In Loving Memory of Ann Eliza Baker
9 Feb 1858 - 3 Jul 1933
" A great humanitarian, whose life of devotion and sacrifice for her fellow men has inspired and blessed many. She travelled these hills, valleys and surrounding towns delivering hundreds of babies and caring for the sick. No storm was too severe to stop her. She walked, rode horseback, in wagons and on stone boats. Her great faith and trust in God saved her from perishing in raging Canadian blizzards. She was away from her family for days at a time and her eleven children were cared for by her loving husband Samuel.  Always active in Church work, she was President of the ward Relief for 26 years. Her untiring devotion and service to humanity is unexcelled.  Presented by those, which were forever touched by this gracious lady.  Her healing hands were a gift of God and so she regarded them, ever praying for the physical stamina to meet the needs of the people she was called to serve. She made God her partner in every endeavor for hers was a life of faith and she met life and death with the character born of that faith. Her strength in adversity, her love for humanity, her belief that the spark of divinity is in all men led her own toward toward that great ideal of service beyond self."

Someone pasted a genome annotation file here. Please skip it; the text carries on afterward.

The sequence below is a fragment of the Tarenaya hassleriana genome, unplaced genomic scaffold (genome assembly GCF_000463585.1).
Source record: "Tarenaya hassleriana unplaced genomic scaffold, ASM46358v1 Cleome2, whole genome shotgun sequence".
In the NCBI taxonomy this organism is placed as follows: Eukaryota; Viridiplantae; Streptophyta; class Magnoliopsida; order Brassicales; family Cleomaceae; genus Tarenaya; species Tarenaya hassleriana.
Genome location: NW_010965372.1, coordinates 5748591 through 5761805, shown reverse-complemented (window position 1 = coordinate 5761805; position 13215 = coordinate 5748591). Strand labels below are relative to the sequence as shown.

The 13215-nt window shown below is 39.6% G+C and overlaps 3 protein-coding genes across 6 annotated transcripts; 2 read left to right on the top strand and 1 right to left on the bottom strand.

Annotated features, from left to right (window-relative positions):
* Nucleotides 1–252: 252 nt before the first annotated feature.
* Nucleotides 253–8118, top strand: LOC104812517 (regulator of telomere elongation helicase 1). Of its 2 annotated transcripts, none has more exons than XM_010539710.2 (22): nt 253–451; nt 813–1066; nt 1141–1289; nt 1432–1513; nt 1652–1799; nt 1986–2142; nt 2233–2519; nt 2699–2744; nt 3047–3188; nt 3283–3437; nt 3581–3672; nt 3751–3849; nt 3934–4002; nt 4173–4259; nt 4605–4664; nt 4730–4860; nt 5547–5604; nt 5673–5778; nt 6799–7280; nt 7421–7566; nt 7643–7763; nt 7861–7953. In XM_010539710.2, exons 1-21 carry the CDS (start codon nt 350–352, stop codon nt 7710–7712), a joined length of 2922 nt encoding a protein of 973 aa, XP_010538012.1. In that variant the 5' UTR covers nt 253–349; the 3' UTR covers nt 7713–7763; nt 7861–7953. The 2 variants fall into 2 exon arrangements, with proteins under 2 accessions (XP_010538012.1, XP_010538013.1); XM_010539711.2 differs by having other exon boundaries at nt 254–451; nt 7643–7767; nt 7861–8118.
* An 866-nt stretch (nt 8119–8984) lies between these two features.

Ann Eliza Leavitt Baker, daughter of Thomas Rowell Leavitt Jr and Ann Eliza  (Jenkins) Leavitt, was born in Wellsville, Utah in 1858 where she was raised. 

In May of 1890 Ann Eliza, her husband and their 6 daughters left Mendon, Utah for Canada where Ann Eliza’s father, TRL Sr. had moved 3 years previous. They left their comfortable home in Utah with other Leavitt families, driving cattle and horses with  chicken crates fastened to the backs of their wagons for 9 weeks.